The Wine Girl is a story that many young girls are secretly dreaming of writing right from their getaway cars one day. The helplessness of being stuck in a situation that you were put into by birth. Witnessing yourself and your siblings being deprived of the love, care, and nourishment that every child deserves and not having enough time even to hold them and comfort them because you have to be the adult must be shattering for a human being.
Wine Girl: The Obstacles, Humiliations, and Triumphs of America’s Youngest Sommelier (Review)
This story is about an unbridled circumstance, not breaking an individual but pushing them towards becoming their best self. Love and our bonds also play a huge role in our success. When we have people who depend on us emotionally, people who look up to us, be it a child, a sibling, or even a pet, it drives you to set an example for them. You want to make sure their life is better than yours. I would urge every ambitious person who might feel lost in a loop for a while now, to read this book."When we have people who depend on us emotionally, people who look up to us, be it a child, a sibling, or even a pet, it drives you to set an example for them." Do you agree?
Throughout her life, Victoria James has shown us that time, hard work, and persistence can beat the odds.
The book also gives us an insight into the seemingly glamorous world of sommeliers and the glistening hospitality industry. A world in which a massive amount of hard work and constant cultivation of one’s talent is the only morphine strong enough for women’s misogyny. It’s not all that different in other industries; however, in hospitality, the hours required and patriarchy involved leads to overqualified women often settling for jobs beneath their capabilities. In my understanding of the story, I feel that many of the reasons behind her threshold for pain and hard work go back to her childhood years.
Victoria’s childhood was very turbulent, where her mother was suffering from undiagnosed and untreated depression. This led her to often not come out of her room for days and even feed her children. In the book, Victoria mentions, as children, they would be innovative and make food out of scraps or pickles, and often during long shifts at work where she would go without food for ten hours, she would relate those times back to her childhood days.
One day her father packed up the kids and moved them away while their mother was grocery shopping. Her mother spotted the car around a corner, and her father opened a window and announced his intentions. That is probably the first time that Victoria saw her mother expressing maternal instincts as she ran after the car, after her children who were being taken away. Her mother caught a door open, and Victoria, under her father’s anarchy, had to make the ever punishing choice of shutting the door. The thud of the door would go on to haunt her well into adulthood. With that same noise, her attacker will announce his assault on a fateful winter night of her teenage years when she was getting back home from a late shift at a diner where she worked.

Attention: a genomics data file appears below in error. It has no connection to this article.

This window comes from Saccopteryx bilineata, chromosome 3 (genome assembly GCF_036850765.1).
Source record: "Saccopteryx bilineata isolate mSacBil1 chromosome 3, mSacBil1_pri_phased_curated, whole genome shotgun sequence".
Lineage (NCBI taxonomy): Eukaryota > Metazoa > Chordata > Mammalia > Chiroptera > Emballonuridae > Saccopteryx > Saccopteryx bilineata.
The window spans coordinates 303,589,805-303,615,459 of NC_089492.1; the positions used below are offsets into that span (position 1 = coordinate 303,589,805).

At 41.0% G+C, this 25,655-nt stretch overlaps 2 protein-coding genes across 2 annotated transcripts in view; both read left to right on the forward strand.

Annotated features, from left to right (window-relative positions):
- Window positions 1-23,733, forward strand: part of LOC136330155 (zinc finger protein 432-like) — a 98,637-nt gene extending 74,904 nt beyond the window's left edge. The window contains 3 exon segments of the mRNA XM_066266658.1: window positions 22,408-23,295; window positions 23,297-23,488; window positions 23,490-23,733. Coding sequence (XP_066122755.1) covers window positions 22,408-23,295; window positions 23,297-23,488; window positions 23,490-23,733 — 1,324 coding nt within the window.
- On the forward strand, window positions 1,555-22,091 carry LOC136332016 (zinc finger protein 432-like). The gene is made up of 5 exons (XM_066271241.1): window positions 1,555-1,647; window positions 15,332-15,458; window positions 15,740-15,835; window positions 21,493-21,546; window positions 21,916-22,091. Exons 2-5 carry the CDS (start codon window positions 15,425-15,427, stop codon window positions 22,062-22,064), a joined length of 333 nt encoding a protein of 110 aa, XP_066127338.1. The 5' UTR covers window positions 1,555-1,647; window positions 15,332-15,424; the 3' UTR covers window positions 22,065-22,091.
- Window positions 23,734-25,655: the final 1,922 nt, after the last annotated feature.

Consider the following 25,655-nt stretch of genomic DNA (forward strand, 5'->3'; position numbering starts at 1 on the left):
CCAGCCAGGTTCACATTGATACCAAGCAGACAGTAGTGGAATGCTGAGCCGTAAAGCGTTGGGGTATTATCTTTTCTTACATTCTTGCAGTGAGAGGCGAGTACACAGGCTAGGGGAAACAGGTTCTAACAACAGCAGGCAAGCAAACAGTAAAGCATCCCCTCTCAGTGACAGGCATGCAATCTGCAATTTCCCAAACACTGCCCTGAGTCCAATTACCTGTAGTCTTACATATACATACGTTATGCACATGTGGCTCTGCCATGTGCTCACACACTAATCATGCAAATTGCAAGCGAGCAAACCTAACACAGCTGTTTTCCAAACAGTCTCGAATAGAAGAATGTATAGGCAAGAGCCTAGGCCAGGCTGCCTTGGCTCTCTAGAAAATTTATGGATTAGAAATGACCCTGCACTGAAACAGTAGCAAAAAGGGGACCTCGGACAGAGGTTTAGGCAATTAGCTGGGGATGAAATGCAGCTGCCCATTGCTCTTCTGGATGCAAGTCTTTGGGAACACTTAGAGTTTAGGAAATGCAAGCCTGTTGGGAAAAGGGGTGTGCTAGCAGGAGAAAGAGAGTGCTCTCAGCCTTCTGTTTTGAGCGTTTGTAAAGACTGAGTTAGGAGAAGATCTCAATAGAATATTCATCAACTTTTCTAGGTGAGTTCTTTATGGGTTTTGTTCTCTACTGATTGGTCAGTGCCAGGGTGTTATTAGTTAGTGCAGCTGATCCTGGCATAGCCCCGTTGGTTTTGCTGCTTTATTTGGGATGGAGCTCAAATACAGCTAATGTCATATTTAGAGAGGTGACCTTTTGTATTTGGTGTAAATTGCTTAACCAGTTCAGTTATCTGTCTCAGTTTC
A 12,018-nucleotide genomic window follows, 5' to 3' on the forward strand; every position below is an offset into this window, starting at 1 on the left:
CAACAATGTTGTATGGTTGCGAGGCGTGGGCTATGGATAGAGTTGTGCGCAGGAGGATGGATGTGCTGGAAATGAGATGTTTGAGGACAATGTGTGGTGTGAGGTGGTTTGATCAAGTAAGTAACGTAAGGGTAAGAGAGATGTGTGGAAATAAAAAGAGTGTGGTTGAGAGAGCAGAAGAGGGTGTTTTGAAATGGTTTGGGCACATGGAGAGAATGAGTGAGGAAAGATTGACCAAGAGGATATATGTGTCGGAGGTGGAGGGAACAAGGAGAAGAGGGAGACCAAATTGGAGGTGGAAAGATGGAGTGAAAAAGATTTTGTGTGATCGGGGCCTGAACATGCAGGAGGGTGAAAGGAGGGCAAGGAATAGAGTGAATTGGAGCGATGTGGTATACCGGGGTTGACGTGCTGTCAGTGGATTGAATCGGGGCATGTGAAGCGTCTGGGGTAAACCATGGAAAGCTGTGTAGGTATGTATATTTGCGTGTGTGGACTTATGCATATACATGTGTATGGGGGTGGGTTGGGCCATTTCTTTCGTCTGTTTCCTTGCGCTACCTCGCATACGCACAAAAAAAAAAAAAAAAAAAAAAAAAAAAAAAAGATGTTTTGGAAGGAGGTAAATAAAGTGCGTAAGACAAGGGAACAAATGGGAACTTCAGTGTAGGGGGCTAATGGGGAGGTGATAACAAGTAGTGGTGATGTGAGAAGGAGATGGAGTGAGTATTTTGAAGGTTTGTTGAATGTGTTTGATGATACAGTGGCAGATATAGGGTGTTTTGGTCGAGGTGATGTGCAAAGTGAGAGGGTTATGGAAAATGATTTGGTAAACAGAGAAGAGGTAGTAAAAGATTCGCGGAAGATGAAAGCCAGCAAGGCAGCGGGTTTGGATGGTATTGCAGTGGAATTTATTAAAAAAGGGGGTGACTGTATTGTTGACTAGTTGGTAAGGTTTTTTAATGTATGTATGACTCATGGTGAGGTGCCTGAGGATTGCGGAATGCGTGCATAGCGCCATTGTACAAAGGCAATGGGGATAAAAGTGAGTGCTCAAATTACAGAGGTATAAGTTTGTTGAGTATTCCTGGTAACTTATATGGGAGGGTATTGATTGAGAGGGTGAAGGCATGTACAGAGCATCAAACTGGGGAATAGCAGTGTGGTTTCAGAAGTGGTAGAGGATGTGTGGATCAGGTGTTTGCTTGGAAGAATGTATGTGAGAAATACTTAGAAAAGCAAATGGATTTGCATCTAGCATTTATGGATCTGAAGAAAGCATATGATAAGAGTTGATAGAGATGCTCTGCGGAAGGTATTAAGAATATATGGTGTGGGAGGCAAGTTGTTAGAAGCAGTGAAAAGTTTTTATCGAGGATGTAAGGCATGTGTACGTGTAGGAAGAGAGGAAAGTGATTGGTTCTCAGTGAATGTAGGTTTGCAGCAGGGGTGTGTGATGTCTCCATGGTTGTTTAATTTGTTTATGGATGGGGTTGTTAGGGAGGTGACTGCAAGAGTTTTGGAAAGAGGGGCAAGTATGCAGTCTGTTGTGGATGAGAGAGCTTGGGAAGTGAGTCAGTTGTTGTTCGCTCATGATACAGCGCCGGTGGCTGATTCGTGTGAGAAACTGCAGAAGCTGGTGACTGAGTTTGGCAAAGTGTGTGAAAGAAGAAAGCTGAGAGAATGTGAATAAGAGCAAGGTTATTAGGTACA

Her childhood endeavors of survival and mental peace like setting up a lemonade stand as a child and tasting the first fruit of a successful venture or serving drinks in Atlantic city as her father gambled away their money under the influence of alcohol and addiction, is what set up the natural instinct for disaster management in her. Good looks and youth in women often make them vulnerable to bullying and abuse in any toxic atmosphere. However, I feel that more than the bruises on her body, what must have really hurt her was being called a Wine Girl despite winning a number of competitions, gaining master qualifications in her field, and earning a Michelin star only after four months of opening her restaurant.
The reason why I love this story so much and find Victoria James to be an inspiring idol for so many people is that she has used the very label people gave her and successfully crowned herself with the brand she built out of it – The Wine Girl.
I would highly recommend this book to everyone looking for a nudge in the right direction; it will empower you and leave you believing in your ability to achieve your goals despite your color, gender, or upbringing.